How could I not complain? mother replied. Coming from such chambers I had with my first husband, I now will now have to live in a dark house with clay floors!This also broke Aunt Miriam's heart. Who ever heard this had to pity the pretty young Frimet. But it was too late. How could complaining help? They made an effort. Aunt Miriam and Reyzele Itche Bik's and father's sister, Aunt Noymi, with the delicate lips, helped her to understand that a person's luck is in God's hands. No one knows what will be. Who knows, with mother's merits, father will get back on his feet and will able to buy his wife chambers with brass hinges on the doors.
What could mother do? She did not want to be the laughing stock. She cried and complained and then let them convince her. However she did not want to return to New Little Mill, let him come to the city she said, if he is a pauper, let him be a pauper in town.
So father bid farewell to the earthen pots, the meadows, the forest and his four black haired disheveled daughters. These four disheveled young women cannot sit on their poor father's shoulders forever. Something has to come of them. Mother slowly began to make arrangements.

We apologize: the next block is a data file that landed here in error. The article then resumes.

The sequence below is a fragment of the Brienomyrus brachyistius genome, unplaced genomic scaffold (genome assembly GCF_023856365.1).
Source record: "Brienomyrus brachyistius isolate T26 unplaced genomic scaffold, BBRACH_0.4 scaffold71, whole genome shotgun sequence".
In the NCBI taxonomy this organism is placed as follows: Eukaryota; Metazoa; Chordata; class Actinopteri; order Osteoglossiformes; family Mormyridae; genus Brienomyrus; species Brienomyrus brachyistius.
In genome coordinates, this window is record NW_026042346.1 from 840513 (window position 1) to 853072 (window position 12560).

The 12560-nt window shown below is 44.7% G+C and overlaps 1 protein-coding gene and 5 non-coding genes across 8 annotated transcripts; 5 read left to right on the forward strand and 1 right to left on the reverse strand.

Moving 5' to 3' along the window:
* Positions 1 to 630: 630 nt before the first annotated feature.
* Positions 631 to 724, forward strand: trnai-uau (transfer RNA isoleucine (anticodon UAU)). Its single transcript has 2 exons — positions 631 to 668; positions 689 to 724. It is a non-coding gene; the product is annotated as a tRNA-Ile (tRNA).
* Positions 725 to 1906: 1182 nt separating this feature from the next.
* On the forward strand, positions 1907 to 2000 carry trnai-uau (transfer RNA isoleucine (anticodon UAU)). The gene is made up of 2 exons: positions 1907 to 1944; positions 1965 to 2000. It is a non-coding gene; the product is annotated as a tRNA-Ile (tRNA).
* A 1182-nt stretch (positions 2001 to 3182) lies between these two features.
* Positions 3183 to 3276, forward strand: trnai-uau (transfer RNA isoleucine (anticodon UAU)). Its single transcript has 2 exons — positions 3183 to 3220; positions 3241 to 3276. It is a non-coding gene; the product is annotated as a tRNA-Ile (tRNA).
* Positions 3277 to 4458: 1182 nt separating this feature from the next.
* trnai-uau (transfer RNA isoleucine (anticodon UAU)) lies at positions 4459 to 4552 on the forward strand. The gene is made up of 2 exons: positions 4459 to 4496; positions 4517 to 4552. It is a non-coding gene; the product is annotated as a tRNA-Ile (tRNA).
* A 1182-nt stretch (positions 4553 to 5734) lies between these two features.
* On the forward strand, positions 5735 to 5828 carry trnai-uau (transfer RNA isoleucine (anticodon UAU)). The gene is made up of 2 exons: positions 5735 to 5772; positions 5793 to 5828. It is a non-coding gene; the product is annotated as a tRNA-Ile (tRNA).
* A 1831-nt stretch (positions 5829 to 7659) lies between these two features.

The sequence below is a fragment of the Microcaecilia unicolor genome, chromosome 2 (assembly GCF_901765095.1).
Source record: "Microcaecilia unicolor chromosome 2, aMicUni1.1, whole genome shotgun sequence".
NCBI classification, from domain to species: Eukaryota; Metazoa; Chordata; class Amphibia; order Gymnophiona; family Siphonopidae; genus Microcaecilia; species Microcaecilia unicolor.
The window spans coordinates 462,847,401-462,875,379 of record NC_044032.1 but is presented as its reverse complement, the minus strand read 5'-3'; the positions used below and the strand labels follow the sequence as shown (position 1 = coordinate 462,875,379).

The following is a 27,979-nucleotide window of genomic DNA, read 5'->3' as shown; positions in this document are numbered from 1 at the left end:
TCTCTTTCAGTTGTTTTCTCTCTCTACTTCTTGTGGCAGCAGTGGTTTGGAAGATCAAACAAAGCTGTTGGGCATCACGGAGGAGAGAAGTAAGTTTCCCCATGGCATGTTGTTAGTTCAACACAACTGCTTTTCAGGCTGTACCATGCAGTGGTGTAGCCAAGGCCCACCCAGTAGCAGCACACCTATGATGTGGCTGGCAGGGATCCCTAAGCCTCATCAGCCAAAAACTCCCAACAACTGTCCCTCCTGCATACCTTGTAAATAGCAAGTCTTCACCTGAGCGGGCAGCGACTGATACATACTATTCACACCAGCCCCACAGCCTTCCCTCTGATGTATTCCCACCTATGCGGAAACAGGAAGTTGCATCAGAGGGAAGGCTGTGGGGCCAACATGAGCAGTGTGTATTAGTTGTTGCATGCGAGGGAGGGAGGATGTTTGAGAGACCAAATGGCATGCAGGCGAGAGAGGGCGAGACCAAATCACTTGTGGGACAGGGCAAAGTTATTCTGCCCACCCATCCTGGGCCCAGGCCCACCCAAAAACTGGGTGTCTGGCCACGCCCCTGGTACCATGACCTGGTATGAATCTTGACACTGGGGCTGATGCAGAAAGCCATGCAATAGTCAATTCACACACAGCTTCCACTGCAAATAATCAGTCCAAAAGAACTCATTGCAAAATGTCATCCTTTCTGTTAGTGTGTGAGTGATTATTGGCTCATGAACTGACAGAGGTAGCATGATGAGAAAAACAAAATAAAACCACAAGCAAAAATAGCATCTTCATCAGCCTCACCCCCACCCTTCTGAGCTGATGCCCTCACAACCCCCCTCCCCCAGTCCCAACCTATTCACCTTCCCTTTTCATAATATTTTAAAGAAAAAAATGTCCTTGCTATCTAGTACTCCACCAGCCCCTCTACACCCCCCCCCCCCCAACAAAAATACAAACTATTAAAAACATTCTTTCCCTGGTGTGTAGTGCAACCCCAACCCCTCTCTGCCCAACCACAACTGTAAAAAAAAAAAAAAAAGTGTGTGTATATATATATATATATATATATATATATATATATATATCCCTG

Ite, the youngest, cooked in rich homes in Warsaw. One time, she came home for the holidays and brought her father a gift.
Khane Soreh, the eldest, was a maiden with black hair, tall with wide strong hands. Mother married her off to a butcher in a small town. Khane Soreh had nothing to complain about. Things went well for her. Volf, her husband, was short with a drawn, blackened face and loved his wife. In time, she brought three daughters and a son into this world, let them be well. All, with black hair, green eyes, brown skin, hairy and quiet, just like their mother.